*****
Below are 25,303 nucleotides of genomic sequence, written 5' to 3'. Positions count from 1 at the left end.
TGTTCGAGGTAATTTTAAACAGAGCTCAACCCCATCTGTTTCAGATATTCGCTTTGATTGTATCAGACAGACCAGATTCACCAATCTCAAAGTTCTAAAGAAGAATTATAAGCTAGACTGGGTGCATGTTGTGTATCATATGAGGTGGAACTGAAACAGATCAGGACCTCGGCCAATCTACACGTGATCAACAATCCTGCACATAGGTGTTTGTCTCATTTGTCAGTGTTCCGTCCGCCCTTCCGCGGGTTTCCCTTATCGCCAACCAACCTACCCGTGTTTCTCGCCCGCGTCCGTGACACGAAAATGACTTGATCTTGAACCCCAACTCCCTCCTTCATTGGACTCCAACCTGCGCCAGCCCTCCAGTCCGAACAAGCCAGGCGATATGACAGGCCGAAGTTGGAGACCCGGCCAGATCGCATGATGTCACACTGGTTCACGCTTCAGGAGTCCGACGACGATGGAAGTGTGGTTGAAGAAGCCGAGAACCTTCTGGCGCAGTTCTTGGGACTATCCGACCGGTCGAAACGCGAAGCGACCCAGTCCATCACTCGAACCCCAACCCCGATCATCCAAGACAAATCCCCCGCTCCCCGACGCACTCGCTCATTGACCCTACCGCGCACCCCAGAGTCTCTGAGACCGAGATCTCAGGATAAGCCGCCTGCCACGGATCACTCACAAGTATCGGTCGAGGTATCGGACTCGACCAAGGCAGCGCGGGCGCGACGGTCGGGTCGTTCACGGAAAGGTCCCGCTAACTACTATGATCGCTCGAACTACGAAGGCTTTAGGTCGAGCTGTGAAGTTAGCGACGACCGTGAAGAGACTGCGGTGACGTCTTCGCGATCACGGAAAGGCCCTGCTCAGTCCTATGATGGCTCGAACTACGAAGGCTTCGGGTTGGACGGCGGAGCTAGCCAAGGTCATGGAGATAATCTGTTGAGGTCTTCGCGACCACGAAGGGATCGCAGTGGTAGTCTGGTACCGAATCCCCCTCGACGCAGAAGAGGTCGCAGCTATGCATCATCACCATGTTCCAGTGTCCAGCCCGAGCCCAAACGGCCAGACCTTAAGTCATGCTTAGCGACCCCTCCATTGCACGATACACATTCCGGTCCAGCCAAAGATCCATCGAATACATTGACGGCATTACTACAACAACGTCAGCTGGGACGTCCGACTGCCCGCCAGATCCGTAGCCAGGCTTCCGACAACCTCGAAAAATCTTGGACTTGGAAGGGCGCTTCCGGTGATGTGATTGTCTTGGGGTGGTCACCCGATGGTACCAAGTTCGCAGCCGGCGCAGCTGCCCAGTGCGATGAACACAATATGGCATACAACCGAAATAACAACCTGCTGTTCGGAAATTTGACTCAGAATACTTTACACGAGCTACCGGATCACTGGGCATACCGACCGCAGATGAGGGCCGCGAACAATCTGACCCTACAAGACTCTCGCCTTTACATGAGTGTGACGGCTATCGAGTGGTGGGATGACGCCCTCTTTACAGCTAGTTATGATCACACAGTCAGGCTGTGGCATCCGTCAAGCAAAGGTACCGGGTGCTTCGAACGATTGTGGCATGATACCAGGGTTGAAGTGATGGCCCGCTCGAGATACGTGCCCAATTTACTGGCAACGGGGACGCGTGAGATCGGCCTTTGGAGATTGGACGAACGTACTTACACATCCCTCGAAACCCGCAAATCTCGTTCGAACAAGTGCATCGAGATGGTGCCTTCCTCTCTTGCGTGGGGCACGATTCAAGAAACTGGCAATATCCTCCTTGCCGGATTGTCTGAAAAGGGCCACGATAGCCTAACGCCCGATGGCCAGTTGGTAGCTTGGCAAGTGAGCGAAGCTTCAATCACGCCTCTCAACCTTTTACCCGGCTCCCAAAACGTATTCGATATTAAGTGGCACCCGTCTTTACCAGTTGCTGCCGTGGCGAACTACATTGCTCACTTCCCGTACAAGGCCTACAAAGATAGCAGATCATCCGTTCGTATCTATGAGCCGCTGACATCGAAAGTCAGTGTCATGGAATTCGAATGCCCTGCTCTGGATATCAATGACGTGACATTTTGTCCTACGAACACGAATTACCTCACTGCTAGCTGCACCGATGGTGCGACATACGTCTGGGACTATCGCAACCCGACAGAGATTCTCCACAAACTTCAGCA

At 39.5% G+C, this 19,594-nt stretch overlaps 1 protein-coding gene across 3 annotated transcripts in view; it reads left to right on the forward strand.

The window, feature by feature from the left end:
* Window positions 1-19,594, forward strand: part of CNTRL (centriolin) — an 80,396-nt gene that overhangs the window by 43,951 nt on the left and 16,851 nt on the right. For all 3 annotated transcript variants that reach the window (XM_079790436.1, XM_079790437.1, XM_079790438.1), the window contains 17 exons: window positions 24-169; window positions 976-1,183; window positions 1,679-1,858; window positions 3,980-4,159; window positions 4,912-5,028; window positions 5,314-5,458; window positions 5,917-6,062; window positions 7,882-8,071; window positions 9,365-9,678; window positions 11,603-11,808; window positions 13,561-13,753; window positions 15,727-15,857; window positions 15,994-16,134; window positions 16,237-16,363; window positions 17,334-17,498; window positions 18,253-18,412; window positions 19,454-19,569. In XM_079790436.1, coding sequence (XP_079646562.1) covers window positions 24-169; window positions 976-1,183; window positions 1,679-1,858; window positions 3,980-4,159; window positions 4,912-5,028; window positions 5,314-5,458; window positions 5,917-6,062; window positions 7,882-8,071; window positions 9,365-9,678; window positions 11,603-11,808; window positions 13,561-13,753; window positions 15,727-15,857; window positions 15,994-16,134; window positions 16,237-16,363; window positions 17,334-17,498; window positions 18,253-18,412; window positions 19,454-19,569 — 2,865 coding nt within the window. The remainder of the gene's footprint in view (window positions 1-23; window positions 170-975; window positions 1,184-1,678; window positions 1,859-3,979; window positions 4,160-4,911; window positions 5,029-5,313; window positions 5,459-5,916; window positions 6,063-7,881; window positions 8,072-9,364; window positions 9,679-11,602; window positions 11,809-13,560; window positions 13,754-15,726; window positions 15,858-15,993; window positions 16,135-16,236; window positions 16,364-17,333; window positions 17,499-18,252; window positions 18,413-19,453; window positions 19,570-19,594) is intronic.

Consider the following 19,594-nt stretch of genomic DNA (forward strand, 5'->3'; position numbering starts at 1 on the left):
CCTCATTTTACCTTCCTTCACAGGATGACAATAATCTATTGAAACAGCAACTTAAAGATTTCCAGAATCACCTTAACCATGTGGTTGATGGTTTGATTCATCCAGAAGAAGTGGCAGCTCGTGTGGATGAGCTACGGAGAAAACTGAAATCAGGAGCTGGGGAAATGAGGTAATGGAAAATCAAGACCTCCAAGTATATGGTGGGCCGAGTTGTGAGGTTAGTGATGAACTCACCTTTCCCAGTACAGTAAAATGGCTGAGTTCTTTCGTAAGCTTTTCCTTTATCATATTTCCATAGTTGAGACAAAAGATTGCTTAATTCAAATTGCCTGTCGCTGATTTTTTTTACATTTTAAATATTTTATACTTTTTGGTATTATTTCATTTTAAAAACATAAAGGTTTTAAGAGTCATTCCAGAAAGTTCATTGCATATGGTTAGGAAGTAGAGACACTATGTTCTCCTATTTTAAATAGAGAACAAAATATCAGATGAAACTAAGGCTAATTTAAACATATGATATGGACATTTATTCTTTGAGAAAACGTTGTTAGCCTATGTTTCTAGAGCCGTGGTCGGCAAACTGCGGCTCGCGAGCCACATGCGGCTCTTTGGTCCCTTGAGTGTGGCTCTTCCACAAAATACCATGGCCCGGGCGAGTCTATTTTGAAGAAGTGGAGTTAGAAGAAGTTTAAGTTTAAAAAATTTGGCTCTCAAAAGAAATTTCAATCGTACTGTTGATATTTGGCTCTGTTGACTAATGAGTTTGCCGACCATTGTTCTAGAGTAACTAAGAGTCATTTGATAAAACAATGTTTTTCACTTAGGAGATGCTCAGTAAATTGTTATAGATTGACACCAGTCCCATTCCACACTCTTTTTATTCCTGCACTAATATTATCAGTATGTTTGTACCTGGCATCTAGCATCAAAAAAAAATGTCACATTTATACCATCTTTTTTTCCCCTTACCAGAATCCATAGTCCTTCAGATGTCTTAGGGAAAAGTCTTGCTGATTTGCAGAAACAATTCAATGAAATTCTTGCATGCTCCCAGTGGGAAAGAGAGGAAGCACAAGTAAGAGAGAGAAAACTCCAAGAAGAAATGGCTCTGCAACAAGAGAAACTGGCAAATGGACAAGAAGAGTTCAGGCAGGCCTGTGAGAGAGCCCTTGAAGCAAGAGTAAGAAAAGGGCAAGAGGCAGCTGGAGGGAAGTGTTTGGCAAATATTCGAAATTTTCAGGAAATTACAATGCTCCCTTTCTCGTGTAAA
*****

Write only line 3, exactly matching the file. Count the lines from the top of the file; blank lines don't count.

At 39.5% G+C, this 19,594-nt stretch overlaps 1 protein-coding gene across 3 annotated transcripts in view; it reads left to right on the forward strand.